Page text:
They also have another use – in making jewelry – called as Halwyache dagine or jewelry made of halwa. Per Maharashtrian custom, every newly wed couple is adorned in black clothes and halwa jewelry on the first Sankranti post marriage. There are a few folks who specialize in this jewelry but with modern times most folks don’t want to indulge in these activities and hence the art is declining.
My cousin who got married in April last celebrated her first Sankranti last weekend as a newly wed. Her mom ( as in my aunt) didn’t want to buy her a store-bought jewelry set. She had learnt the art of making these dagine when she was younger and was determined to make a unique set for my cousin. We are a family of DIY’ers 🙂
To give some context, the jewelry is made from the sugar beads. Its threaded together or glued on a flexible cardboard base. There is no ‘hole’ to thread the beads, so essentially you have to make the beads have enough ‘spikes’ so that when they are threaded between 4-5 strands of thread, they are held in place and don’t fall out.
And making the sugar beads is not easy. It has to be made by constantly stirring sugar syrup on a low heat around a central seed ( sesame seed, poppy seeds, sago, lentils or pumpkin seeds). The seed of choice is based on how small or large you want the sugar bead for the jewelry. Smaller ones are used for necklace strings and bangles while large ones are used in pendants, mang tikka etc. You can’t stir with a spoon as then you don’t have control on the spikes so you have to stir using your finger tips. Its tedious, laborious and of course cause blisters on finger tips due to constant stirring. But it results in a crisp halwa that is sweet and that stores for a long time.
It took my aunt more than a month to make the beads and then string them together. She was helped by her mom who was very excited to do this for her granddaughter. This is love personified. Very few people even know how to make this and even fewer practice it. I still recall the look of pride on their faces as we admired the hand made dagine during my visit to Mumbai. Doing this with full time job and managing a household is commendable!!
Few pictures of what they made:
And my lovely cousin adorning them:
Hope you enjoyed this glimpse into unusual Indian traditions 🙂
Its Makar Sankranti on Monday. It marks the beginning of harvest season, longer days and transitioning out of cold winter days. In Maharashtra it is celebrated by exchanging til – gul ladoos ( sweets made out of seasame seeds and jaggery) both because they are warming foods in the cold winter days as well as because they are readily available ingredients at this time of the year.
Puran polis’ and halwa also make an appearance on the menu. Mom used to host a haldi kumkum in the evenings where she would invites her friends over and give them til gul halwa and a token gift. Dressed in black, the only time of the year where its ok to wear black on a festival, my brother and I would eagerly wait till all mom’s friends have left for the evening so we could eat those ladoos. In fact I love them so much that I volunteered to roll out ladoos this year after mom made the mix.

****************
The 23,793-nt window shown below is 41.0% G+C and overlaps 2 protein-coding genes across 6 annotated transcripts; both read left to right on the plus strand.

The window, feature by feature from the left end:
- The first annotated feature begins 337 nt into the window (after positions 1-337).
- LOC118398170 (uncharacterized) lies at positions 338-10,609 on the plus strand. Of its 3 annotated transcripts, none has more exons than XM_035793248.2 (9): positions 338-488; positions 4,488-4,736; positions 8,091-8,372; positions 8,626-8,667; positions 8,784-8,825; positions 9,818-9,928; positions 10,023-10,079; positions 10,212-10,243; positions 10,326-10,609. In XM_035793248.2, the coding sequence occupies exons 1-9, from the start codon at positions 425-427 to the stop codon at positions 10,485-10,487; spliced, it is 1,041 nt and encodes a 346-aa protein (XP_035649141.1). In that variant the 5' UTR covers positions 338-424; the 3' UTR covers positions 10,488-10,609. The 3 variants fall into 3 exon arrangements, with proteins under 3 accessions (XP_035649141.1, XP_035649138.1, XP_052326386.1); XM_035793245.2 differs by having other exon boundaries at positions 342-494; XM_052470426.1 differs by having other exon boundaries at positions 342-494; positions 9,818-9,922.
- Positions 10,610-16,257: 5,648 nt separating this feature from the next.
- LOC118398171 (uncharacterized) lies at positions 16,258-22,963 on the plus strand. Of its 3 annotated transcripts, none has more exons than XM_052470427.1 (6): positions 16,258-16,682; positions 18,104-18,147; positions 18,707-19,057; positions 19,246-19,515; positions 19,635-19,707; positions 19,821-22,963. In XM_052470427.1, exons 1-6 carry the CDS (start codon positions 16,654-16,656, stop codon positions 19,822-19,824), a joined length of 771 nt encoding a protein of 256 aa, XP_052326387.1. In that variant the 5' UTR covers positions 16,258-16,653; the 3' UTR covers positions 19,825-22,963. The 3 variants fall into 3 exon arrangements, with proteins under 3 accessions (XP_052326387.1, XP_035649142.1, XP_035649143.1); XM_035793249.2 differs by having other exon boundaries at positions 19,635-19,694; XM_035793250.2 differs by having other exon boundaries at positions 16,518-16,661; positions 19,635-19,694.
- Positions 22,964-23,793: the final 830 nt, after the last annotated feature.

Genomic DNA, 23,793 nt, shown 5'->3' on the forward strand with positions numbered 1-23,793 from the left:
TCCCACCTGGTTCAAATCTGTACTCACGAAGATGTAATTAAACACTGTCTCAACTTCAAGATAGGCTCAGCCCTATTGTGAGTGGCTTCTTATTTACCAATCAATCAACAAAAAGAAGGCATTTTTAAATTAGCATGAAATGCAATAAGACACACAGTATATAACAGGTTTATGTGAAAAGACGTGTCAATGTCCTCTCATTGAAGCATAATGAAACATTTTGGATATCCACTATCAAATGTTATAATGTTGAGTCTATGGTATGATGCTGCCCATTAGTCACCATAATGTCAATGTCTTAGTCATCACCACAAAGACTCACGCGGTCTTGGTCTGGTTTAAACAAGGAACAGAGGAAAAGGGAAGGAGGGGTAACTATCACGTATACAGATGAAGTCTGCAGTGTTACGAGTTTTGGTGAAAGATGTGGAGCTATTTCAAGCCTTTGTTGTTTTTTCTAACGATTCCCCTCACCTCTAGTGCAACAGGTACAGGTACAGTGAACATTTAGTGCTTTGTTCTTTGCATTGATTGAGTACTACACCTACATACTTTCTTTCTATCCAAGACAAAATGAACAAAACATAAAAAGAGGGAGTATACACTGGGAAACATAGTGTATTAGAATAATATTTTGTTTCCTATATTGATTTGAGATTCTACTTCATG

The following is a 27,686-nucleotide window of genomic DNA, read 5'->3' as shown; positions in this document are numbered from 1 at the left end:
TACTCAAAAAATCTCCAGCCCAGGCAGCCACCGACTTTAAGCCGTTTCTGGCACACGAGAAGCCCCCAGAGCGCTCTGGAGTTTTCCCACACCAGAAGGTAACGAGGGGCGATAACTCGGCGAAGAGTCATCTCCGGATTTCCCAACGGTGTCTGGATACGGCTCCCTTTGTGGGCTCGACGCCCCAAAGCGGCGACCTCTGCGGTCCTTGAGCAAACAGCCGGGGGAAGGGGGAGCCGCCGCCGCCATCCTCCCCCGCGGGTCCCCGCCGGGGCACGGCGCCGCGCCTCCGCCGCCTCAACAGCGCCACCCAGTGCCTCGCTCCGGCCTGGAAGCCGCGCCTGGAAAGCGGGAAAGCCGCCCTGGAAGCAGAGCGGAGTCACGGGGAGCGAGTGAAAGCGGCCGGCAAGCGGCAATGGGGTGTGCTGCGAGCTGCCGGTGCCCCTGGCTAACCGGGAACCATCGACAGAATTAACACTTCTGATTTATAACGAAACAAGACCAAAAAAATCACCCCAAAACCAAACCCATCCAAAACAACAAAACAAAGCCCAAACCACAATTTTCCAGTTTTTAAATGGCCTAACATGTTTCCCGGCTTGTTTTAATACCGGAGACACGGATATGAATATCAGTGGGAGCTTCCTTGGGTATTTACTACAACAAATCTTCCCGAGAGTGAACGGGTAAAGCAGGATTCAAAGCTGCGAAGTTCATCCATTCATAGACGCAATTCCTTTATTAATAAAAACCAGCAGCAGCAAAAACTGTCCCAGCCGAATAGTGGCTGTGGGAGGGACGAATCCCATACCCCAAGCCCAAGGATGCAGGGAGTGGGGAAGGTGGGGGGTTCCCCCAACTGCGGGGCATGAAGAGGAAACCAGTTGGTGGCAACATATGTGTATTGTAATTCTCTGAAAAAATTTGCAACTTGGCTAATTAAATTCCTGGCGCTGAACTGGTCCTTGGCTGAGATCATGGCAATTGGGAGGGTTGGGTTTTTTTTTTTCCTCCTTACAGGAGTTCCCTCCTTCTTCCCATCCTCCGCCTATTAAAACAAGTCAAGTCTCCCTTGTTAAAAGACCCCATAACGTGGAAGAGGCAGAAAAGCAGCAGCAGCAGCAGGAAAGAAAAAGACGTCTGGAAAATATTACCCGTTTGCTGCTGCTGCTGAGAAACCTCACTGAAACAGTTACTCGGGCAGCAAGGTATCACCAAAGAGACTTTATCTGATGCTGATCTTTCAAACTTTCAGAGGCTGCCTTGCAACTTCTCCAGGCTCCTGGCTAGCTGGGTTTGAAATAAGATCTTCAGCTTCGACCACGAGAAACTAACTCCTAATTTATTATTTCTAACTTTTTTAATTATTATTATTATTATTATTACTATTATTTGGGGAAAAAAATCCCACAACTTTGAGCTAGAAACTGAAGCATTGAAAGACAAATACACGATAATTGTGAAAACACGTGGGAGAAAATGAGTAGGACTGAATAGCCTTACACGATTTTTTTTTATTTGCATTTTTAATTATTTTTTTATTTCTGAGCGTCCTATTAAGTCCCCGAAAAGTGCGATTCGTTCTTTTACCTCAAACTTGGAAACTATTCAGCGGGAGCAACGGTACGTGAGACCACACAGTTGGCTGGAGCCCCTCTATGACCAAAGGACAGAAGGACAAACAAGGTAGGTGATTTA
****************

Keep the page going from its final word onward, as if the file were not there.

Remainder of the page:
I am in Mumbai this year and helped make her traditional ladoos. Easy to make, they are healthy and perfect to snack on. The key to their success is in handling the jaggery correctly. It has to be softened on low to medium heat without letting it boil. If jaggery boils, it makes the ladoos chewy and stringy rather than the soft one you have in mind.
Mom’s Til Kut Ladoos Recipe:
Makes 40 – 45 lemon sized ladoos
- 1 pound seasame seeds
- 1 cup dessicated coconut or kopra grated
- 3/4 pound jaggery grated
- 3- 4 table spoons ghee or clarified butter
- 2 table spoons water
- 2 tea spoons, cardamom seeds coarsely crushed
1. Mom’s preps for these ladoos over a few days. First sesame seeds are cleaned, washed and dried. Then they are dry roasted till they are light pink and stored in an air tight container. Dry coconut or kopra is grated and then lightly roasted as well.
2. A day before making the ladoos, coarsely grind the seasame seeds.
3. Prepare the jaggery over low heat. Add ghee in a pan and keep it over low heat. Add grated jaggery. Add water and mix well. Take it off the heat and keep stirring to ensure that the melt doesn’t boil. This is the hard part so that the jaggery melts but is lump free as well.
4. Once ready, add the cardamom powder, coconut and til. Mix well.
5. Cool overnight or for couple of hours. Shape them into ladoos. Enjoy!